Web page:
Indonesia: Second Visit to Flores Island Two Years after Lantern Donation
2013.10.01 Field Report
The solar lanterns we donated to the Kamonohashi Project, which works to resolve human trafficking and rural poverty issues, were used as lighting in a community factory supporting the independence of women.
Hello, this is Akira Hoshi reporting from the CSR & Citizenship Group.
I visited Cambodia to check how solar lanterns donated to NPOs/NGOs in March 2012 are being put to use. In continuation to the last report, I headed to the project area of the International NGO Kamonohashi Project.
Siem Reap, the tourist hub home to the world heritage Angkor, is visited by over a million tourists each year. Although smaller than the capital of Phnom Penh, the city has many accommodation facilities including high-class Western-style hotels, indicating that it is prospering as a tourist city. Taking just a 15 minute drive from the city, however, a rural landscape unfolds before you.
Based in Siem Reap, the Kamonohashi Project works to support orphanages, assist police training and promote the independence of rural women, with the objective of eradicating child sexual trafficking and exploitation.
In 2006, the project established a community factory as a workplace for rural women. Various products such as book covers, pen cases, commuter pass holders, business card cases, coasters, placemats and sandals are handmade out of rush grass by the women and are sold to tourists at outlet stores and folk craft shops. (Customers in Japan can purchase the products online.)
The Kamonohashi Project outlet store is located at the corner of a market in Siem Reap. The vividly colored products made in the factory are exhibited in this tidy little shop. Here we met with the Kamonohashi Project staff member Ms. Kameyama and headed off to the community factory.
After travelling approximately 30 minutes out of Siem Reap by car, we arrived at the Khchass Commune, where the factory is located. Although this village lies alongside a national highway, the electricity is not available because of the distance from the city.
Chum reap suor! (Hello!)
When they saw we had arrived, everyone stopped work and gathered to welcome us.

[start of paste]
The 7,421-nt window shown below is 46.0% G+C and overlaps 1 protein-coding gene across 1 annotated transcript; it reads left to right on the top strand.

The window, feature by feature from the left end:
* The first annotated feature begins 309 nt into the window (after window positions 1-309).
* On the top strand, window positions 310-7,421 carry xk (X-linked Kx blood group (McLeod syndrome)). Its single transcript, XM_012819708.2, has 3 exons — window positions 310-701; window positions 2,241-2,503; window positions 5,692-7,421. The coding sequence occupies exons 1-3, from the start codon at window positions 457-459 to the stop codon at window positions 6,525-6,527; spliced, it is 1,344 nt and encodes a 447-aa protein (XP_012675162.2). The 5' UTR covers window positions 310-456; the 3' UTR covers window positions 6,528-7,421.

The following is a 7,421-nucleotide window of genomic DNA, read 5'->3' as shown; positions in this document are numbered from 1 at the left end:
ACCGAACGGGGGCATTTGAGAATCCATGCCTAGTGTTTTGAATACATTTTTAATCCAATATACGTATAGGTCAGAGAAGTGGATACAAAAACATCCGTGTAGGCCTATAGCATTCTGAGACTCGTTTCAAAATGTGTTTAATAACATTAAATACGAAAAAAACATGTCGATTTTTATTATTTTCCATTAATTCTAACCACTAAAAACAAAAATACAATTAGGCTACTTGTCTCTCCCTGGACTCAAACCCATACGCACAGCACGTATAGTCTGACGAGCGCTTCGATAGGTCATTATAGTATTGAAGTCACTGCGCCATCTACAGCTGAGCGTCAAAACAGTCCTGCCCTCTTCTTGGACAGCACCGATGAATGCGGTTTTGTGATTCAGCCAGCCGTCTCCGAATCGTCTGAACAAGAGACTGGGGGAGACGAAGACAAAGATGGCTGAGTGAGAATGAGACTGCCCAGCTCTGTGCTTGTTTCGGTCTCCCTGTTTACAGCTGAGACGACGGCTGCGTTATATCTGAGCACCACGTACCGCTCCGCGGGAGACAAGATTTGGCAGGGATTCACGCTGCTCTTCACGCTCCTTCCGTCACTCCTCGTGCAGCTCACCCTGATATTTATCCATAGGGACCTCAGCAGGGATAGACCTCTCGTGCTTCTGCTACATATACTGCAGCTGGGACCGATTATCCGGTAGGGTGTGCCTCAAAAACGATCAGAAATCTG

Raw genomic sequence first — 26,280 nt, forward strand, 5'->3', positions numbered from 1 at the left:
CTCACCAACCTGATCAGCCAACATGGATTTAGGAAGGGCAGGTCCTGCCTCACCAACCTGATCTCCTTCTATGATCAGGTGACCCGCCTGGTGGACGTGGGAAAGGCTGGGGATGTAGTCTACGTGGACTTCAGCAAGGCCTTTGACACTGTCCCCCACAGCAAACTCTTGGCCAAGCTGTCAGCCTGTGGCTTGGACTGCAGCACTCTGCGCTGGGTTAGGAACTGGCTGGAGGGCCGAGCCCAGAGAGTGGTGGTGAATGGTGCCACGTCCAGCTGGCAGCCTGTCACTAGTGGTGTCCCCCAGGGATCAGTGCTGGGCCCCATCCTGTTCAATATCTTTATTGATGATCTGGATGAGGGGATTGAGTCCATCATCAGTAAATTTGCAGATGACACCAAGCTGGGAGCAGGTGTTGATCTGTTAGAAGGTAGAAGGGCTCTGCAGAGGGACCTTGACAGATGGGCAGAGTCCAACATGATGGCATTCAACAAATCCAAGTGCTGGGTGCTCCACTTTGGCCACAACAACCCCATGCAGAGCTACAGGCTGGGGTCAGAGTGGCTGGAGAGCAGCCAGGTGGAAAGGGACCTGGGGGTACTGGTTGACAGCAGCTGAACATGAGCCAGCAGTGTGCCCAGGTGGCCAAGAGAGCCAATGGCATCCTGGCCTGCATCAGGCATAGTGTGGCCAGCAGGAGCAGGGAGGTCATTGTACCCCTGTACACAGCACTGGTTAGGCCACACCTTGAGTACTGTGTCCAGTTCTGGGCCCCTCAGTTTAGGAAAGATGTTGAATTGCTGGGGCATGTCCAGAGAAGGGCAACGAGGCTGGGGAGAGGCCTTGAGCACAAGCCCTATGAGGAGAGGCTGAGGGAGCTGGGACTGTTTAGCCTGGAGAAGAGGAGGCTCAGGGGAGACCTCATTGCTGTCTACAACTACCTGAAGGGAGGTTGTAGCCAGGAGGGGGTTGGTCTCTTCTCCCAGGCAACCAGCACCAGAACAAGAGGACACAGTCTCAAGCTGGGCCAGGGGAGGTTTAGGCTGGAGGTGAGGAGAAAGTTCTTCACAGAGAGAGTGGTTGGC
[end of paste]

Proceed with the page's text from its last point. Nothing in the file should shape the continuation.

There are many young women working at the community factory.
After greeting us, they returned to their posts and went back to focus on their individual work of cutting the rush grass, dyeing, weaving on a loom, sewing by machine, or carrying out product inspections.
There is a window in the roof of the community factory to let in sunlight. When we arrived at around 2PM, the room seemed perfectly bright. However, when dusk falls it gets very dark and this can lead to the employees experiencing eyestrain. It also becomes gloomy on cloudy or rainy days.
The winter is particularly short of daylight and it gets dark early, which apparently leads to a decrease in efficiency and productivity, also resulting in quality issues.
In these conditions, the solar lanterns were being used as lighting for the entire factory and as individual lights for the employees engaging in work such as sewing, cutting and inspections. They have to look closely at their detailed handiwork, and in the past, many suffered from eyestrain and headaches. I was very happy to hear that such symptoms have been alleviated thanks to the light of solar lanterns.
Furthermore, the solar lanterns were also used for indoor light in the warehouse, as well as around the outside of the factory to prevent theft at night.
At the Khmer literacy class held during the lunch break to support self-reliance of employees, people with a high attendance can borrow solar lanterns in recognition of their efforts. They are overjoyed to be able to use the light for their study at home in the evenings.
In this factory tour I found that the solar lanterns were being effectively used through various methods in the Kamonohashi Project.
That night at the project office in Siem Reap, I listened to Mr. Kenta Aoki, vice president of the Kamonohashi Project and manager of operations in Cambodia.
"Many of the girls trafficked or forced into child prostitution come from poor rural villages. To make money, they have to work away from home, where many are tricked into prostitution. In order to solve the poverty issues underlying human trafficking, we operate the community factory to increase the income of the rural women, so that they can become economically and mentally independent with their own skills."
The Kamonohashi Project recognizes that poverty is the underlying cause of human trafficking, and works on this issue through business activities. I very much hope that the initiative will expand in the future.
You can also watch the movie below about how solar lanterns are used in the Kamonohashi Project. Take a look at it, and listen to the real stories of local people.